SUMATRA EIN GROSSE INSEL
Full title: Sumatra ein Grosse Insel / so von den Alten Geographen Taprobana Genennet Worden
Attractive and early map of the island of Sumatra and the southern part of Malaysia. Petri's revision of the early Ptolemaic map of the same name, which confused Sumatra with the island of Ceylon.
It is one of the earliest maps to focus on this region. Near today's Singapore on the tip of the Malay peninsula is Cingafufa. Text to the right quotes Pliny, and below is a large engraving of an elephant and his mounted handler (oddly dressed in European clothes). German title and woodcut illustration on verso.
Excellent hand colour
Very good condition
code : M4444
Cartographer : Sebastian Munster
Date : 1578/ Basel
Size : 31**36 cms
availability : Available
Price : £250
Originally a scholar studying Hebrew, Greek and mathematics, Sebastian Munster (1489-1552) eventually specialised in mathematical geography and cartography. It was this double ability - as a classicist and mathematician - that was to prove invaluable when Munster set himself to preparing new editions of Solinus’ “Memorabilia” and Mela’s “De Situ Orbis”, two classical descriptive geographies containing maps, and his own two greatest works, the “Geographia” and “Cosmographia”. These reflect the widespread interest in classical texts, which were being rediscovered in the fifteenth century, and being disseminated in the later fifteenth and sixteenth century, through the new medium of printing.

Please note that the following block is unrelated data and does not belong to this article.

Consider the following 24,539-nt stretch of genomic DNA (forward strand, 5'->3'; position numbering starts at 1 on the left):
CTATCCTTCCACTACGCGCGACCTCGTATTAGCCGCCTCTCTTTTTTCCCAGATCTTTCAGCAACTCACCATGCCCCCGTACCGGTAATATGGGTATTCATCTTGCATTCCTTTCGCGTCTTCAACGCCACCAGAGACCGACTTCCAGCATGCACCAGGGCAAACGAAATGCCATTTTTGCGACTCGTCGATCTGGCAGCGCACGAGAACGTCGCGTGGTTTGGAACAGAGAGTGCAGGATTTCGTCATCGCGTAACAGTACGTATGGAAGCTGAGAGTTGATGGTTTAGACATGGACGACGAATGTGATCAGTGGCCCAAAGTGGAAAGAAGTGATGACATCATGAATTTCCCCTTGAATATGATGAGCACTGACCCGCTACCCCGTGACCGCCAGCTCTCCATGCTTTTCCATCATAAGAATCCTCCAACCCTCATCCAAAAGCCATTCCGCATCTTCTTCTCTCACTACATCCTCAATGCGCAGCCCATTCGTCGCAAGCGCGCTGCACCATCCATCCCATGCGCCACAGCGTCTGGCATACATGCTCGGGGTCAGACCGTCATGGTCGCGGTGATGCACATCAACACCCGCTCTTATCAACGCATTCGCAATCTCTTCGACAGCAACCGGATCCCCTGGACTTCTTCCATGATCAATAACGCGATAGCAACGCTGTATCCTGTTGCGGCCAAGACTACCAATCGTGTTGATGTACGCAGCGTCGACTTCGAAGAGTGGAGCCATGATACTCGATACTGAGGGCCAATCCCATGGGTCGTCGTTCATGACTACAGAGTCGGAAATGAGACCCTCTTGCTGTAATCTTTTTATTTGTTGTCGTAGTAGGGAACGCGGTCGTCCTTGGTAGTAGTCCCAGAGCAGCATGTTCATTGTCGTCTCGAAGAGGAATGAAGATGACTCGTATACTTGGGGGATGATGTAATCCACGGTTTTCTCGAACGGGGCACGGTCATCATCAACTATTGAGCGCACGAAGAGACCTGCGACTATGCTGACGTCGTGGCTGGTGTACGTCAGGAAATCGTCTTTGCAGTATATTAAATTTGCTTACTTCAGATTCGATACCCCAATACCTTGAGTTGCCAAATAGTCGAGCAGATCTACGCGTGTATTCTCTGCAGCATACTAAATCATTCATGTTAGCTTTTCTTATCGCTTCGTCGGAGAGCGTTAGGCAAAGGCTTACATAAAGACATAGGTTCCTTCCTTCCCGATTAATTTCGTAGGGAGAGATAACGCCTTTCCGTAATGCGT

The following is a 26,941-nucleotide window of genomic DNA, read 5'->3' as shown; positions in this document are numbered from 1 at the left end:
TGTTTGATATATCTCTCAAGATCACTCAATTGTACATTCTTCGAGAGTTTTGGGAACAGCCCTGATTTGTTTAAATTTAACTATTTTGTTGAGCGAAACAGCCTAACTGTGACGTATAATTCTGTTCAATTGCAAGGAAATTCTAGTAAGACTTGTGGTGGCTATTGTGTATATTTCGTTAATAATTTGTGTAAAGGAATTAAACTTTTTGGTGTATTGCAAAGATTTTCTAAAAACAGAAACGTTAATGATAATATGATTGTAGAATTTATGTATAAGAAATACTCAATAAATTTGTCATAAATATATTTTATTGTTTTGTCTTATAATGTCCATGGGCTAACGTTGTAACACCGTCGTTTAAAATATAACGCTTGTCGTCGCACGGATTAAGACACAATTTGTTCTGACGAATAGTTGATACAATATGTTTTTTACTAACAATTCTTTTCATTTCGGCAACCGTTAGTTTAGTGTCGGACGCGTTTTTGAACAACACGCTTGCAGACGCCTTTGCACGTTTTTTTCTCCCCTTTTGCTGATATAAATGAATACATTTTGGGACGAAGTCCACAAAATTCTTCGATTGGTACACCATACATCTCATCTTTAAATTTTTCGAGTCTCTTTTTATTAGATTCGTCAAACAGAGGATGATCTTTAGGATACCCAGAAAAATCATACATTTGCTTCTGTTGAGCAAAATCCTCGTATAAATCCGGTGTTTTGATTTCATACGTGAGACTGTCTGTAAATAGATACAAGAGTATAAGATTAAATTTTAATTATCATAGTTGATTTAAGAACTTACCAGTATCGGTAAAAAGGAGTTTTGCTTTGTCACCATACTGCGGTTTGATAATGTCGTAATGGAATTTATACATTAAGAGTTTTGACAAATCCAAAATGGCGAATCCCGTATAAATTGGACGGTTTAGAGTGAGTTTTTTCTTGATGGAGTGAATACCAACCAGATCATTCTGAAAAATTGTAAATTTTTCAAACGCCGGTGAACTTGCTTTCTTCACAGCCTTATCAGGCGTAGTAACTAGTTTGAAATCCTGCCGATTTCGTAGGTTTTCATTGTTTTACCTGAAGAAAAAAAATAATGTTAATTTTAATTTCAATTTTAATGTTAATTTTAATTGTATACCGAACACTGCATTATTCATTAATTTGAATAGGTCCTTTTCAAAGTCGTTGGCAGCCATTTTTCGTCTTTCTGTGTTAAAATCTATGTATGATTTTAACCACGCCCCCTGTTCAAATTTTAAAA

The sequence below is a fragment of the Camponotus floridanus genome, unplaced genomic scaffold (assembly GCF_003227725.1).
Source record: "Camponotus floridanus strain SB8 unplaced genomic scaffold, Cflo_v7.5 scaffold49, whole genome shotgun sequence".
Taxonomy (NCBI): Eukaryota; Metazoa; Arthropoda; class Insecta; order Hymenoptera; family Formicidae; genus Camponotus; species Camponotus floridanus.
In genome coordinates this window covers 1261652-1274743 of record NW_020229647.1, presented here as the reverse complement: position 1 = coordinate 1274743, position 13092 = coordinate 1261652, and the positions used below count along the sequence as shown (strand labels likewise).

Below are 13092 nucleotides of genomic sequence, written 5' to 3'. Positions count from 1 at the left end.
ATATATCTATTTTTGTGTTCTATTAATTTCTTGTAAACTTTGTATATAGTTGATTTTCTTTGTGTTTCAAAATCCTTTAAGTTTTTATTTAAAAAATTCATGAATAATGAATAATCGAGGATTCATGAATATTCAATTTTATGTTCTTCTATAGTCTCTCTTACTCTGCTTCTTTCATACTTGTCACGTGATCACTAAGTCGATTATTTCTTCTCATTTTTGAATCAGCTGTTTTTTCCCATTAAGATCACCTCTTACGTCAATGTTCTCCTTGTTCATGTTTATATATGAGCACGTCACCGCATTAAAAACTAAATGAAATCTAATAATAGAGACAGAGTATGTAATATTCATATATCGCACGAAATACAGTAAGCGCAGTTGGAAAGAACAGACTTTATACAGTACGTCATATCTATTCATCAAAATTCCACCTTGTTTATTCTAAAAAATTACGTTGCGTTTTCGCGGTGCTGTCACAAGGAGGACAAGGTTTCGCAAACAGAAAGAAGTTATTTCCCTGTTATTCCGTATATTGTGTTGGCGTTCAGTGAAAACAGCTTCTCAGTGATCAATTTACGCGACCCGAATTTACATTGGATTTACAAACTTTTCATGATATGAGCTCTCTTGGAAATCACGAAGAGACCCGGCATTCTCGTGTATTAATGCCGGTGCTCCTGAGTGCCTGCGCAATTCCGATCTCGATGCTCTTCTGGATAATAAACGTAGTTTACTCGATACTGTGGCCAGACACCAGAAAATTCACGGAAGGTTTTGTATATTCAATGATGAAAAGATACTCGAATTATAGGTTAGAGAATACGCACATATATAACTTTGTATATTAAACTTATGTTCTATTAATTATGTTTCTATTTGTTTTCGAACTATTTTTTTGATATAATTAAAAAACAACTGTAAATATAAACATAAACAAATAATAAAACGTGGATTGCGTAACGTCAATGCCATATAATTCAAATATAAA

The “Geographia” was a translation of Ptolemy’s landmark geographical text, compiled in about 150 AD., illustrated with maps based on Ptolemy’s calculations, but also, in recognition of the increased geographical awareness, contains a section of modern maps. In the first edition of the “Geographia”, Munster included 27 ancient Ptolemaic maps and 21 modern maps, printed from woodblocks. Subsequent editions of the “Cosmographia” were to contain a vast number of maps and plans.
One consequence of Munster’s work was the impetus it gave to regional mapping of Germany, but Munster was also the first cartographer to produce a set of maps of the four continents on separate maps. Most importantly, through his books (the “Geographia” and “Cosmographia” alone ran to over forty editions in six languages), Munster was responsible for diffusing the most up-to-date geographical information throughout Europe.